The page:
There is a fast-growing network of nearly 1,300 websites that aim to fill a void left by vanishing local newspapers across the country. Yet the network, now in all 50 states, is built not on traditional journalism but on propaganda ordered up by dozens of conservative think tanks, political operatives, corporate executives and public-relations professionals. The sites appear as ordinary local-news outlets, with names like Des Moines Sun, Ann Arbor Times and Empire State Today. They employ simple layouts and articles about local politics, community happenings and sometimes national issues, much like any local newspaper. But behind the scenes, many of the stories are directed by political groups and corporate PR firms to promote a Republican candidate or a company, or to smear their rivals. The network is largely overseen by Brian Timpone, a TV reporter turned internet entrepreneur who has sought to capitalize on the decline of local news organizations for nearly two decades. He has built the network with the help of several others, including a Texas brand-management consultant and a conservative Chicago radio personality.
Government & Communications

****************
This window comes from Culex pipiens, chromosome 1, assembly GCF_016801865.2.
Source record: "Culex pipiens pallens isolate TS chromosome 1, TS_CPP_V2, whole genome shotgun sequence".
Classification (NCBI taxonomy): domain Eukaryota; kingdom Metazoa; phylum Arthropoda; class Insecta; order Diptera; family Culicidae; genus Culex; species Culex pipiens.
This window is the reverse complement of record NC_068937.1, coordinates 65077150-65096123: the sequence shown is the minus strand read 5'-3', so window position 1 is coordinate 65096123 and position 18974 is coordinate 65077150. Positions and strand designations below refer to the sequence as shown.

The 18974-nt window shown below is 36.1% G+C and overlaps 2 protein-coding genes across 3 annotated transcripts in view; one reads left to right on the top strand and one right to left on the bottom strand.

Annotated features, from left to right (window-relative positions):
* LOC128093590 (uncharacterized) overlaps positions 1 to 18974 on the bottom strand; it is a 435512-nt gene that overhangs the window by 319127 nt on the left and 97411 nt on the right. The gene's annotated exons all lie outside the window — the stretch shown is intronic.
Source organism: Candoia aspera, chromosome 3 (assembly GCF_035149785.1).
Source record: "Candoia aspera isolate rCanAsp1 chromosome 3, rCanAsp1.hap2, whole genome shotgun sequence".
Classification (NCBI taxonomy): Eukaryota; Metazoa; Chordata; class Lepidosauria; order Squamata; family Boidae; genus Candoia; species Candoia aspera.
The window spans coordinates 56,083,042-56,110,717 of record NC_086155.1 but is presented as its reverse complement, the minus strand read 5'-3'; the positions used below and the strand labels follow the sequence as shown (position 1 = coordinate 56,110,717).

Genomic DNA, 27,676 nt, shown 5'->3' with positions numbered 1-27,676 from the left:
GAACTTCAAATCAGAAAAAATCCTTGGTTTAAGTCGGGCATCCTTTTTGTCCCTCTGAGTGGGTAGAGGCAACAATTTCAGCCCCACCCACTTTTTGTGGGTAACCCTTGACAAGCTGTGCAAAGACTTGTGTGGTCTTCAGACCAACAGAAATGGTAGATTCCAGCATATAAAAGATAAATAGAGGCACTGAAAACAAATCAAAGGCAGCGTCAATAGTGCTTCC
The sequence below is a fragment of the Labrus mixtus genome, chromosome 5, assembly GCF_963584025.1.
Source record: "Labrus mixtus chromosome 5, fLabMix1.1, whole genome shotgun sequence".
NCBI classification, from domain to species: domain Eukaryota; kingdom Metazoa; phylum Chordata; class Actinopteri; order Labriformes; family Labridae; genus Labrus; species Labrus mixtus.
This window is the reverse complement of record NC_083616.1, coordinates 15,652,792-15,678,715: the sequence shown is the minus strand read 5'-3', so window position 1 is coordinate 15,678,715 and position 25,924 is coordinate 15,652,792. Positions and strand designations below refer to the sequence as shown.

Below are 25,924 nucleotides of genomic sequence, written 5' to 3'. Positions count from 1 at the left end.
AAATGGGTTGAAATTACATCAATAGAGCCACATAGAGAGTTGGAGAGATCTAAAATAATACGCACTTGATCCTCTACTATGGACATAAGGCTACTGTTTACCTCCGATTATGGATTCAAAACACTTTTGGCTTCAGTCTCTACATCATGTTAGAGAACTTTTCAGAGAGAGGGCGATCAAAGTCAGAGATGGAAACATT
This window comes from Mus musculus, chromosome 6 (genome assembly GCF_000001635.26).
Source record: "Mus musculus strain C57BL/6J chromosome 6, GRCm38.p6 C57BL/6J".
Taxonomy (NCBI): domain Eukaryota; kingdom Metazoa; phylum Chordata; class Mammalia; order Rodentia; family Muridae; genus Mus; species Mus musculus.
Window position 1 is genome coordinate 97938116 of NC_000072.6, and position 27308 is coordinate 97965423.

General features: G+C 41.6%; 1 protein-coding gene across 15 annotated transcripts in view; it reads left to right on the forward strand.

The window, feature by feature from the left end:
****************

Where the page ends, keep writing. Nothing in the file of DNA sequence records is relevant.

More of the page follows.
Superior Court Judge Shana Frost Matini ruled that Michael Pack overstepped his authority when he fired the board of an agency that helps dissidents and journalists in repressive countries and sought to replace it with his own slate of directors, including himself. Shortly after taking over the US Agency for Global Media, Pack began a sweeping overhaul of Voice of America, Radio Free Europe and other government-funded media operations, firing five of their directors; two others resigned in anticipation of his cuts. But the board of the Open Technology Fund, which Pack dismissed along with its director, rejected his order, arguing that he didn’t have the authority to replace them, and at one point, it blocked Pack’s chosen slate of directors and his new chief executive designee from taking over its offices in the District of Columbia. The District’s attorney general, which oversees nonprofits in the city, sued on the agency’s behalf. Judge Shana Frost Matini agreed that Pack was not authorized by the fund’s bylaws to replace its leadership and that the board Pack has been seeking to replace is the “valid” one at the agency.